Big Rivers Electric seeks spot, term coal bids

Big Rivers Electric is seeking bids by mid-day on April 20 for coal and petroleum coke for its Wilson, Coleman, Green, Reid, and Station Two (Henderson) power plants.

The delivery period for this solid fuel would begin on or about May 1, and run through the end of this year. Big Rivers Electric also said it will consider term offers for years 2013 through 2017, or some portion thereof. Big Rivers is seeking about 250,000 to 500,000 tons of solid fuel for the remainder of 2012 for spot delivery, and up to 800,000 tons of coal per year for years 2013 through 2017. The bids need to remain open until May 11, giving Big Rivers time to evaluate them.

Bids can be lodged based on five different sets of coal specs, called Specs A-E, and also on a separate set of specs for petroleum coke. Heat content minimums under the coal specs range from 10,500 Btu/lb to 11,800 Btu/lb, with maximum SO2 specs ranging from 5.5 lbs/MMBtu to 6.5 lbs/MMBtu.

For any questions, contact fuel buyer Mark McAdams, 270-844-6169.

Oxford battles with Big Rivers over coal contract

On March 2, Oxford Resource Partners LP (NYSE: OXF) received a notice of contract termination from Big Rivers Electric related to a deal for coal out of Oxford’s western Kentucky strip mining operations, said Oxford in its March 14 annual Form 10-K filing. The notice said that Big Rivers was terminating an amended and restated coal supply agreement effective as of the close of business on March 2.

Big Rivers said coal deliveries have not conformed to the quality specifications in the agreement. The agreement covers 800,000 tons of coal per year and runs until the end of 2015, Oxford said.

“We have met with representatives of Big Rivers on two occasions following this action (on March 7 and March 12, 2012), but have been unable to achieve any satisfactory resolution of the issues during these meetings,” said the Oxford Form 10-K. “We are assessing the validity of the termination notice and any recourse that we may have under the Big Rivers Agreement or otherwise with respect to the actions by Big Rivers, including the termination.”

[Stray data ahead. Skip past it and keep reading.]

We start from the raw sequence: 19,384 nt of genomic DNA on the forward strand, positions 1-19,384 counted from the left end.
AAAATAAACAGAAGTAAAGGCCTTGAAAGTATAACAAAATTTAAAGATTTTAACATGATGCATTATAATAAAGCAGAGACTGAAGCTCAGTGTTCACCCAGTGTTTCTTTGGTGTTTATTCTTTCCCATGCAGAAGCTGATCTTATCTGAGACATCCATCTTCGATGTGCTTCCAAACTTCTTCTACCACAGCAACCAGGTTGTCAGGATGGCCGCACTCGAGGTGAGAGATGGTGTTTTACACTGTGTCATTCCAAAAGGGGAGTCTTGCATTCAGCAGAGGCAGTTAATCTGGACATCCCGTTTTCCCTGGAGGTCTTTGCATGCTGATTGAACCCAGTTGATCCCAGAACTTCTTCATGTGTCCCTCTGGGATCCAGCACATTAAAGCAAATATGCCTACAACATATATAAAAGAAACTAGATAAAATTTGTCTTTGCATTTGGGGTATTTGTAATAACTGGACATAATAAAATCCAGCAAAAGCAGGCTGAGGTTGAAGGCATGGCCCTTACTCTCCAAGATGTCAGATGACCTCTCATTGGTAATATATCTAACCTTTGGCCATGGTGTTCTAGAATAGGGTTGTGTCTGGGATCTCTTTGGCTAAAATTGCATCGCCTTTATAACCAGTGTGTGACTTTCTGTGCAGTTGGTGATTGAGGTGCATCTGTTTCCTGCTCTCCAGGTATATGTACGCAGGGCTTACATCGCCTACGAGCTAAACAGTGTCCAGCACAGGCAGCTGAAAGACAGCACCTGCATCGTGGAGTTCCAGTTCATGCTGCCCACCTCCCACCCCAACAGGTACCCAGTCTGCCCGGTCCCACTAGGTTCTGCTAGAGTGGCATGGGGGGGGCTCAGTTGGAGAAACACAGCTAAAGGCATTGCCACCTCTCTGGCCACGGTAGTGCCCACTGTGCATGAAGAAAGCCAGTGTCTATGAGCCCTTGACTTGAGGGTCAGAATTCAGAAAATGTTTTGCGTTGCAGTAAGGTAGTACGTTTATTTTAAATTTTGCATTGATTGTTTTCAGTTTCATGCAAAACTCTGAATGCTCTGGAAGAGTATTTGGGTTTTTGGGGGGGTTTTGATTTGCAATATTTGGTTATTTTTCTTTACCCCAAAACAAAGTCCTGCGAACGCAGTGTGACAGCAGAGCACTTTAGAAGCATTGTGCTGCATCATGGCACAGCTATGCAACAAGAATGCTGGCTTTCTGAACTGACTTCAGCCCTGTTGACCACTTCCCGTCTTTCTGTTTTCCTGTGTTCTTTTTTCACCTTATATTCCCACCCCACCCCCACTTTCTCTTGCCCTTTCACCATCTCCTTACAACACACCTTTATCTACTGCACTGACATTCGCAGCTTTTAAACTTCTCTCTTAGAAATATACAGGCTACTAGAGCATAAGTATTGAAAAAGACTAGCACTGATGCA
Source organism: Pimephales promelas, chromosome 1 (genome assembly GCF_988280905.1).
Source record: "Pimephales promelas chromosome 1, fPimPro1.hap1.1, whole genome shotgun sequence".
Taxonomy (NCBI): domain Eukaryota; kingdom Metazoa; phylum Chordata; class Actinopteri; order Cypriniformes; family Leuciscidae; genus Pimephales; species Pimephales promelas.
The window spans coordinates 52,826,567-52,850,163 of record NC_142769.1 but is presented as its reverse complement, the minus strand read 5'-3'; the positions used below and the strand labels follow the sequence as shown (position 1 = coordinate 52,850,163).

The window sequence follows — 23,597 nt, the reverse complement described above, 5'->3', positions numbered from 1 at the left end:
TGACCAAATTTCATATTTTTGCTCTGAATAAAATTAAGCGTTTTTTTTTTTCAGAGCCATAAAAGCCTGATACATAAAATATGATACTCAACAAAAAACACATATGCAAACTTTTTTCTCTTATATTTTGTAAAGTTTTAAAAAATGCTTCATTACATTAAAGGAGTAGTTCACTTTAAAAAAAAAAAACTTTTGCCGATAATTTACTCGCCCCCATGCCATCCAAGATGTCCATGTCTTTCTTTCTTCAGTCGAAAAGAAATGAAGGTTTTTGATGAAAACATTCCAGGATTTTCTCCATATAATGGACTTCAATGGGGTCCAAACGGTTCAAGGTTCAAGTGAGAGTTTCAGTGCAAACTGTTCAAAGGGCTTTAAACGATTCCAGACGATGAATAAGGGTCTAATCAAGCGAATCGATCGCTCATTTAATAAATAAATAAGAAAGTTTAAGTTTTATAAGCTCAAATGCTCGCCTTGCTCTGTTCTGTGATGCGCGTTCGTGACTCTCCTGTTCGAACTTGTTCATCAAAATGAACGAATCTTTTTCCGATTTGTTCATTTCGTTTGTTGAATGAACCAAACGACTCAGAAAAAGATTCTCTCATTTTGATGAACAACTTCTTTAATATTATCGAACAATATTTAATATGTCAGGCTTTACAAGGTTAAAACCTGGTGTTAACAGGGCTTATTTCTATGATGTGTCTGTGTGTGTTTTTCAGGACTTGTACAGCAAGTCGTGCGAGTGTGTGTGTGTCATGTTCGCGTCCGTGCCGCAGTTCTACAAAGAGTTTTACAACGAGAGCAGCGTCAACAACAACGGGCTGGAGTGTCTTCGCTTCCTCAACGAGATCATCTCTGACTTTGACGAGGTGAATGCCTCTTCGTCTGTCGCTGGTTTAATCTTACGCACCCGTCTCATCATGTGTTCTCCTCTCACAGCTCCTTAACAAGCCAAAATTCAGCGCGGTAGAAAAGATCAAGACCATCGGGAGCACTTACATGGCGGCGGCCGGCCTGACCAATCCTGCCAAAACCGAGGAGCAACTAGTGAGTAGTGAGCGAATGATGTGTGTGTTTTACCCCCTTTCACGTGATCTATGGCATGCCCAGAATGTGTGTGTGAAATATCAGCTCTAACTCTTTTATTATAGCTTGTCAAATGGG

Oxford didn’t give any more details about the contract. A Feb. 16 filing that Big Rivers made at the Kentucky Public Service Commission in a fuel adjustment clause case said that it had one contract with Oxford during the May-October 2011 fuel review period. That contract was executed in October 2007 and calls for coal out of Oxford’s Schoate prep plant in Muhlenberg County, Ky.

The Oxford contract, which has a base period that is due to expire at the end of 2015, calls for 800,000 tons of B or C quality coal in 2012. B or C denotes certain differences in coal specs, which can impact the contract price. In 2013, the contract only calls for 200,000 tons of B or C quality coal. Then in each of 2014 and 2015, it calls for 800,000 tons per year and also 200,000 tons per year of B or C quality coal. Even though the official contract expiration is shown as the end of 2015, Big Rivers indicated possible shipment of 800,000 tons of B or C quality coal in 2016. The actual deliveries in the May-October 2011 period under this contract were 366,146 tons of B quality coal, with no A or C quality coal shown as being delivered during that period. The current contract price as of 2011 for the B quality coal was $32.44/ton, the Big Rivers filing said.

The Big Rivers fuel filing shows only one coal contract that is due to expire at the end of 2012. That is a deal with Armstrong Coal for 500,000 tons this year out of the Parkway mine in Muhlenberg County, Ky. The current contract price for that coal is $46.72/ton.

About Barry Cassell 20414 Articles
Barry Cassell is Chief Analyst for GenerationHub covering coal and emission controls issues, projects and policy. He has covered the coal and power generation industry for more than 24 years, beginning in November 2011 at GenerationHub and prior to that as editor of SNL Energy’s Coal Report. He was formerly with Coal Outlook for 15 years as the publication’s editor and contributing writer, and prior to that he was editor of Coal & Synfuels Technology and associate editor of The Energy Report. He has a bachelor’s degree from Central Michigan University.